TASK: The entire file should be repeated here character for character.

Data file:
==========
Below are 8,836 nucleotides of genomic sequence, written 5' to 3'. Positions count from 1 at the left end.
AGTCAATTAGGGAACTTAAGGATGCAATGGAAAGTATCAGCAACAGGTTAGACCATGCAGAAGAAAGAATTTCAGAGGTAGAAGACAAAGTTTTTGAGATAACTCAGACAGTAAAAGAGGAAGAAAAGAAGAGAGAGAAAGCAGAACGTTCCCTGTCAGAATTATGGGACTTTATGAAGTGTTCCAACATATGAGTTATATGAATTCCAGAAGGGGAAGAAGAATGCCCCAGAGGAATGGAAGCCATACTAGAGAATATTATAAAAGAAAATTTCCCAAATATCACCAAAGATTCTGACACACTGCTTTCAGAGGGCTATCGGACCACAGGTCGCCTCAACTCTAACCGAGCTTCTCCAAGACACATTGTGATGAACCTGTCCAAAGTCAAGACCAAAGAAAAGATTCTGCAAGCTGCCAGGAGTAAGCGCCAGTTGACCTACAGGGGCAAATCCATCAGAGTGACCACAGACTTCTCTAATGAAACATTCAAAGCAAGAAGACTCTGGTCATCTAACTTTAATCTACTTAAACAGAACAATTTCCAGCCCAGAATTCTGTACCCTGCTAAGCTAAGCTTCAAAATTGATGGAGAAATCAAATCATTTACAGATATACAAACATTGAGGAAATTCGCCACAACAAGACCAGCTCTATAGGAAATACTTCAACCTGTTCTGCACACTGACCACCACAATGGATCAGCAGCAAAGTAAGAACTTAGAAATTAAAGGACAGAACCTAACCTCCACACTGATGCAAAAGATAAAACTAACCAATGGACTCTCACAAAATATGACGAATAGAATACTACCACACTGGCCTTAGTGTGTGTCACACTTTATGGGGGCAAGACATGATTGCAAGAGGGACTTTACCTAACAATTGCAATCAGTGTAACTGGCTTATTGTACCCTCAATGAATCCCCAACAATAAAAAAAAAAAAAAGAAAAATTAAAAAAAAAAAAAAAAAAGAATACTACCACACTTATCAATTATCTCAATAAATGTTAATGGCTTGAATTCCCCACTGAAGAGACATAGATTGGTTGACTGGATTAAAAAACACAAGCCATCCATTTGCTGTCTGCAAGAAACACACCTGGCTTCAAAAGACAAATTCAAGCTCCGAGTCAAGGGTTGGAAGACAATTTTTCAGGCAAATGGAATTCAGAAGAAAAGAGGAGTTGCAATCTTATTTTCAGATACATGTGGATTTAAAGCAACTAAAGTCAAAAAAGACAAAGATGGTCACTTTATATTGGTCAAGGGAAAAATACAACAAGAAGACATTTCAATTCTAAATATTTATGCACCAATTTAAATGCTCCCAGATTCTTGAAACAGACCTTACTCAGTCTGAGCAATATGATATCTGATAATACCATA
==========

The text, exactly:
Below are 8,836 nucleotides of genomic sequence, written 5' to 3'. Positions count from 1 at the left end.
AGTCAATTAGGGAACTTAAGGATGCAATGGAAAGTATCAGCAACAGGTTAGACCATGCAGAAGAAAGAATTTCAGAGGTAGAAGACAAAGTTTTTGAGATAACTCAGACAGTAAAAGAGGAAGAAAAGAAGAGAGAGAAAGCAGAACGTTCCCTGTCAGAATTATGGGACTTTATGAAGTGTTCCAACATATGAGTTATATGAATTCCAGAAGGGGAAGAAGAATGCCCCAGAGGAATGGAAGCCATACTAGAGAATATTATAAAAGAAAATTTCCCAAATATCACCAAAGATTCTGACACACTGCTTTCAGAGGGCTATCGGACCACAGGTCGCCTCAACTCTAACCGAGCTTCTCCAAGACACATTGTGATGAACCTGTCCAAAGTCAAGACCAAAGAAAAGATTCTGCAAGCTGCCAGGAGTAAGCGCCAGTTGACCTACAGGGGCAAATCCATCAGAGTGACCACAGACTTCTCTAATGAAACATTCAAAGCAAGAAGACTCTGGTCATCTAACTTTAATCTACTTAAACAGAACAATTTCCAGCCCAGAATTCTGTACCCTGCTAAGCTAAGCTTCAAAATTGATGGAGAAATCAAATCATTTACAGATATACAAACATTGAGGAAATTCGCCACAACAAGACCAGCTCTATAGGAAATACTTCAACCTGTTCTGCACACTGACCACCACAATGGATCAGCAGCAAAGTAAGAACTTAGAAATTAAAGGACAGAACCTAACCTCCACACTGATGCAAAAGATAAAACTAACCAATGGACTCTCACAAAATATGACGAATAGAATACTACCACACTGGCCTTAGTGTGTGTCACACTTTATGGGGGCAAGACATGATTGCAAGAGGGACTTTACCTAACAATTGCAATCAGTGTAACTGGCTTATTGTACCCTCAATGAATCCCCAACAATAAAAAAAAAAAAAAGAAAAATTAAAAAAAAAAAAAAAAAAGAATACTACCACACTTATCAATTATCTCAATAAATGTTAATGGCTTGAATTCCCCACTGAAGAGACATAGATTGGTTGACTGGATTAAAAAACACAAGCCATCCATTTGCTGTCTGCAAGAAACACACCTGGCTTCAAAAGACAAATTCAAGCTCCGAGTCAAGGGTTGGAAGACAATTTTTCAGGCAAATGGAATTCAGAAGAAAAGAGGAGTTGCAATCTTATTTTCAGATACATGTGGATTTAAAGCAACTAAAGTCAAAAAAGACAAAGATGGTCACTTTATATTGGTCAAGGGAAAAATACAACAAGAAGACATTTCAATTCTAAATATTTATGCACCAATTTAAATGCTCCCAGATTCTTGAAACAGACCTTACTCAGTCTGAGCAATATGATATCTGATAATACCATA